Today in history

Today in history

1875 - Macedonian writer, theatre director, actor and founder of the first Macedonian theatre Vojdan Chernodrinski was born in the village of Selci near Debar. He was the author of the theatre plays "Macedonian Bloody Wedding," "We suffer from our heads" and "The Slave and the Aga." He died in Sofia on Jan. 1, 1951.

15 January 2020 (MIA)

NORTH MACEDONIA

1875 – Macedonian writer, theatre director, actor and founder of the first Macedonian theatre Vojdan Chernodrinski was born in the village of Selci near Debar. He was the author of the theatre plays “Macedonian Bloody Wedding,” “We suffer from our heads” and “The Slave and the Aga.” He died in Sofia on Jan. 1, 1951.

1992 – The arbitrary commission of the European Community, presided by Mr. Badinter announced that all the criteria for international recognition of the Republic of Macedonia had been fulfilled.

1992 – The Government of the Republic of Bulgaria recognised the Republic of Macedonia as an independent and sovereign country. Bulgaria was the first country that recognised Macedonia.

WORLD

AD 69 – Otho seizes power in Rome, proclaiming himself Emperor of Rome, but rules for only three months before committing suicide.

1541 – King Francis I of France gives Jean-François Roberval a commission to settle the province of New France (Canada) and provide for the spread of the “Holy Catholic faith”.

1559 – Elizabeth I is crowned Queen of England in Westminster Abbey, London, England.

1582 – Truce of Yam-Zapolsky: Russia cedes Livonia to the Polish–Lithuanian Commonwealth.

1759 – The British Museum opens.

1777 – American Revolutionary War: New Connecticut (present-day Vermont) declares its independence.

1782 – Superintendent of Finance Robert Morris goes before the U.S. Congress to recommend establishment of a national mint and decimal coinage.

1815 – War of 1812: American frigate USS President, commanded by Commodore Stephen Decatur, is captured by a squadron of four British frigates.

1822 – Greek War of Independence: Demetrios Ypsilantis is elected president of the legislative assembly.

1844 – University of Notre Dame receives its charter from the state of Indiana.

1865 – American Civil War: Fort Fisher in North Carolina falls to the Union, thus cutting off the last major seaport of the Confederacy.

1870 – A political cartoon for the first time symbolizes the Democratic Party with a donkey (“A Live Jackass Kicking a Dead Lion” by Thomas Nast for Harper’s Weekly).

1876 – The first newspaper in Afrikaans, Die Afrikaanse Patriot, is published in Paarl.

1889 – The Coca-Cola Company, then known as the Pemberton Medicine Company, is incorporated in Atlanta.

1908 – The Alpha Kappa Alpha sorority becomes the first Greek-letter organization founded and established by African American college women.

1910 – Construction ends on the Buffalo Bill Dam in Wyoming, United States, which was the highest dam in the world at the time, at 325 ft (99 m).

1919 – Rosa Luxemburg and Karl Liebknecht, two of the most prominent socialists in Germany, are tortured and murdered by the Freikorps at the end of the Spartacist uprising.

1934 – The 8.0 Mw Nepal–Bihar earthquake strikes Nepal and Bihar with a maximum Mercalli intensity of XI (Extreme), killing an estimated 6,000–10,700 people.

1936 – The first building to be completely covered in glass, built for the Owens-Illinois Glass Company, is completed in Toledo, Ohio.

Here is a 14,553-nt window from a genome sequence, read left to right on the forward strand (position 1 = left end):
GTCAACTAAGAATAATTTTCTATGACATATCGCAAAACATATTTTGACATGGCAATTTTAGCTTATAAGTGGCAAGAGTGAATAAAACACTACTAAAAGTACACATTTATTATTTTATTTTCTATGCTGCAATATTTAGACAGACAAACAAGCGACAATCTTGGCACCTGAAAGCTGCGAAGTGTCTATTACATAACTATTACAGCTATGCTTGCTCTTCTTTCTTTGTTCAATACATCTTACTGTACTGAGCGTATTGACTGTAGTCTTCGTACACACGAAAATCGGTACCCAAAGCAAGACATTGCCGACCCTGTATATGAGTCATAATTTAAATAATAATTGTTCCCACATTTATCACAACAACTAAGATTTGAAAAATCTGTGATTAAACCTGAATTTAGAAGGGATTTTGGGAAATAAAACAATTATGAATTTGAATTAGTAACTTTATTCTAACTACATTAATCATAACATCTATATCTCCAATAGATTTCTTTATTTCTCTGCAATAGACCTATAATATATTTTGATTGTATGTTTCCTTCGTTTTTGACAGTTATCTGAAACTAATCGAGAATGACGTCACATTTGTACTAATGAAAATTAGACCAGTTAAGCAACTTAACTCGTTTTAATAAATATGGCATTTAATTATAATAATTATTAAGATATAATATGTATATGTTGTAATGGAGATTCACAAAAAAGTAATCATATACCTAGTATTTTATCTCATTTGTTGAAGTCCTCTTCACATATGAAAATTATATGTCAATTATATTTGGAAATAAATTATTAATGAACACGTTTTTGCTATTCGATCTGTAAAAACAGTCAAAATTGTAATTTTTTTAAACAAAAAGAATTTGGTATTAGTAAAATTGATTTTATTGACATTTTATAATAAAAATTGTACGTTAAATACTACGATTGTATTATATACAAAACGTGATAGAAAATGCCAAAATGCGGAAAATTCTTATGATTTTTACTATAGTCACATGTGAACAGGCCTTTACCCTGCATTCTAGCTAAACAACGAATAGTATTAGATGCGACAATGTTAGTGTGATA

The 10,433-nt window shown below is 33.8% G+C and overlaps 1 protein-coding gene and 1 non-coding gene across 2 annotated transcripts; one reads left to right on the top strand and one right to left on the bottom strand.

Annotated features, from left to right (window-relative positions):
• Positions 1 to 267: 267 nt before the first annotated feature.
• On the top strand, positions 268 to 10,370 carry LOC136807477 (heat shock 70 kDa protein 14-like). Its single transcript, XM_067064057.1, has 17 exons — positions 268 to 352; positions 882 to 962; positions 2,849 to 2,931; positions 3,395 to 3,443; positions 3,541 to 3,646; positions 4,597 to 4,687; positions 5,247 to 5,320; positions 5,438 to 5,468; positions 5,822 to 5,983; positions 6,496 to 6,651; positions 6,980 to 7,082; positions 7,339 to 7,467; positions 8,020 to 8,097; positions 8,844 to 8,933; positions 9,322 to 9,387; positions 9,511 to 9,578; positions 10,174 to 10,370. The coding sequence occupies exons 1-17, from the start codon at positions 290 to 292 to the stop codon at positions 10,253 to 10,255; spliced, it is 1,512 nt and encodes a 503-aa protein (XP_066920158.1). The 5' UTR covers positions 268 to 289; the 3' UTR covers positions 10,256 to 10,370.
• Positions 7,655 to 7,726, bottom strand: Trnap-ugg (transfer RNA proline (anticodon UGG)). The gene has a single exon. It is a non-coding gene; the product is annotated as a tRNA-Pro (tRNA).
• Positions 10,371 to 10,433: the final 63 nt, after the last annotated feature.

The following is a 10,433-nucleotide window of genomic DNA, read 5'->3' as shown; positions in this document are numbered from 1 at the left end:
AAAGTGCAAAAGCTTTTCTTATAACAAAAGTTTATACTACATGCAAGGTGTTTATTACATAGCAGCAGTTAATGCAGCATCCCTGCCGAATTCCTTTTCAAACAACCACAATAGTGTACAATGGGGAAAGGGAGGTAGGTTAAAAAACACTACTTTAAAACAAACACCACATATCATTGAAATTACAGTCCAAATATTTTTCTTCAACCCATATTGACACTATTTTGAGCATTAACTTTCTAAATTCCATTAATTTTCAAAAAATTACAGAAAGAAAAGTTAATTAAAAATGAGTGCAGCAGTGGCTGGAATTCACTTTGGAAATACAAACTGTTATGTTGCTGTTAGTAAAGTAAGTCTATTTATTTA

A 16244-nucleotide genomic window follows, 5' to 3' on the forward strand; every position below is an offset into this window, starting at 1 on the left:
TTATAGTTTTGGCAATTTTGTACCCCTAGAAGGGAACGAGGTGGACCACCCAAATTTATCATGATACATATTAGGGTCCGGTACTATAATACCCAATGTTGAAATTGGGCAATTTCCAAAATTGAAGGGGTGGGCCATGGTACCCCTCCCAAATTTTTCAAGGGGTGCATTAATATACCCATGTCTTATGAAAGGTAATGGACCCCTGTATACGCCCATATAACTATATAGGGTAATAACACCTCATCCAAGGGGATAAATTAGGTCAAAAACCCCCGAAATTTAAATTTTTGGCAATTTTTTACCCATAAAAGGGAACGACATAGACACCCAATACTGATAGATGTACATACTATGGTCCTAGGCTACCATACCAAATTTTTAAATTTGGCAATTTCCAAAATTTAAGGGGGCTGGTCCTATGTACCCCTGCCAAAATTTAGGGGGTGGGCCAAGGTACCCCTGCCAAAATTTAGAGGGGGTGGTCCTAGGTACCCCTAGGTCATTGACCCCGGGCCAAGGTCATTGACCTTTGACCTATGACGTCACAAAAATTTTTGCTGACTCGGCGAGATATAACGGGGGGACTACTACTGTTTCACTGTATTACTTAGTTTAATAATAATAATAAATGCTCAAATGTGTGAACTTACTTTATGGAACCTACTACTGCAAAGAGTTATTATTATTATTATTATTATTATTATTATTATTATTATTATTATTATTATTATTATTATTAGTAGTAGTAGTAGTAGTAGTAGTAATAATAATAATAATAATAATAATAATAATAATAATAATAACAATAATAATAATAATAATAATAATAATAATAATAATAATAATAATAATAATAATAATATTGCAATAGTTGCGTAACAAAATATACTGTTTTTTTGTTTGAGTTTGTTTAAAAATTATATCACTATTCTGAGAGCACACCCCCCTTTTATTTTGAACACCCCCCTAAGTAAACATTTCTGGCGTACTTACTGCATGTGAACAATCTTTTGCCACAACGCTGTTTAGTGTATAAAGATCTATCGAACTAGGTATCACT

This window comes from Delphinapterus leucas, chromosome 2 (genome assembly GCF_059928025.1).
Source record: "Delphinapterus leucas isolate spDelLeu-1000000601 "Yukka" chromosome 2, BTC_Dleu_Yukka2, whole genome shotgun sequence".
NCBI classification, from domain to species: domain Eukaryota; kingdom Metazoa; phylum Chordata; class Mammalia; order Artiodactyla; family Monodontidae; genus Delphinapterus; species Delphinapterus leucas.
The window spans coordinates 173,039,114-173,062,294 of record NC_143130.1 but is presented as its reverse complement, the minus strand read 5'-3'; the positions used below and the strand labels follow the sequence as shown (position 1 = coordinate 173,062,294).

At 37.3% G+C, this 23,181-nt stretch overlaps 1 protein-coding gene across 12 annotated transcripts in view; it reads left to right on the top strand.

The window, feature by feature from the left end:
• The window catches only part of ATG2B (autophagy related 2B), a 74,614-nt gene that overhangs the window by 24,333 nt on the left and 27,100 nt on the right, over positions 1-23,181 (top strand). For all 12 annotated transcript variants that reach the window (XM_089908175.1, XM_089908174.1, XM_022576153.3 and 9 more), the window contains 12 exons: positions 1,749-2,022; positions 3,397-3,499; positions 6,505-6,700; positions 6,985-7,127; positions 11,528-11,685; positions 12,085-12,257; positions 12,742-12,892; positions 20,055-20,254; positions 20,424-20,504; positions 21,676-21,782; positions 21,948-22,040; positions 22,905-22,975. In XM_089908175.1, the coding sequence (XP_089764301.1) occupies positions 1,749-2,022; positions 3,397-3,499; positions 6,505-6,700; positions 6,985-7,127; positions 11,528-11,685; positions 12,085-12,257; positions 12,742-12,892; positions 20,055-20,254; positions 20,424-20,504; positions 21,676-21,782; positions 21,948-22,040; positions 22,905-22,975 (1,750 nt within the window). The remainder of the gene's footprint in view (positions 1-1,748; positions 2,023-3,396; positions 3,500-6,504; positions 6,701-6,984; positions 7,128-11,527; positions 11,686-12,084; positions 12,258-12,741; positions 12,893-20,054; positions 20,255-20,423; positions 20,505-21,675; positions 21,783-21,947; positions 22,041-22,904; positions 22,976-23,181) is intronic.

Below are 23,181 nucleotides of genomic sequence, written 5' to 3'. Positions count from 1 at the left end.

1937 – Spanish Civil War: Nationalists and Republican both withdraw after suffering heavy losses, ending the Second Battle of the Corunna Road.

1943 – World War II: The Soviet counter-offensive at Voronezh begins.

1943 – The Pentagon is dedicated in Arlington, Virginia.

1949 – Chinese Civil War: The Communist forces take over Tianjin from the Nationalist Government.

1962 – The Derveni papyrus, Europe’s oldest surviving manuscript dating to 340 BC, is found in northern Greece.

1962 – Netherlands New Guinea Conflict: Indonesian Navy fast patrol boat RI Macan Tutul commanded by Commodore Yos Sudarso sunk in Arafura Sea by the Dutch Navy.

1966 – The First Nigerian Republic, led by Abubakar Tafawa Balewa is overthrown in a military coup d’état.

1967 – The first Super Bowl is played in Los Angeles. The Green Bay Packers defeat the Kansas City Chiefs 35–10.

1969 – The Soviet Union launches Soyuz 5.

1970 – Nigerian Civil War: After a 32-month fight for independence from Nigeria, Biafra surrenders.

1970 – Muammar Gaddafi is proclaimed premier of Libya.

1973 – Vietnam War: Citing progress in peace negotiations, President Richard Nixon announces the suspension of offensive action in North Vietnam.

1975 – The Alvor Agreement is signed, ending the Angolan War of Independence and giving Angola independence from Portugal.

1976 – Gerald Ford’s would-be assassin, Sara Jane Moore, is sentenced to life in prison.

1981 – Pope John Paul II receives a delegation from Solidarity (Polish trade union) at the Vatican led by Lech Wałęsa.

1991 – The United Nations deadline for the withdrawal of Iraqi forces from occupied Kuwait expires, preparing the way for the start of Operation Desert Storm.

1991 – Elizabeth II, in her capacity as Queen of Australia, signs letters patent allowing Australia to become the first Commonwealth realm to institute its own Victoria Cross in its honours system.

2001 – Wikipedia, a free wiki content encyclopedia, goes online.

2005 – ESA’s SMART-1 lunar orbiter discovers elements such as calcium, aluminum, silicon, iron, and other surface elements on the Moon.

2007 – Barzan Ibrahim al-Tikriti, former Iraqi intelligence chief and half-brother of Saddam Hussein, and Awad Hamed al-Bandar, former chief judge of the Revolutionary Court, are executed by hanging in Iraq.

2013 – A train carrying Egyptian Army recruits derails near Giza, Greater Cairo, killing 19 and injuring 120 others.

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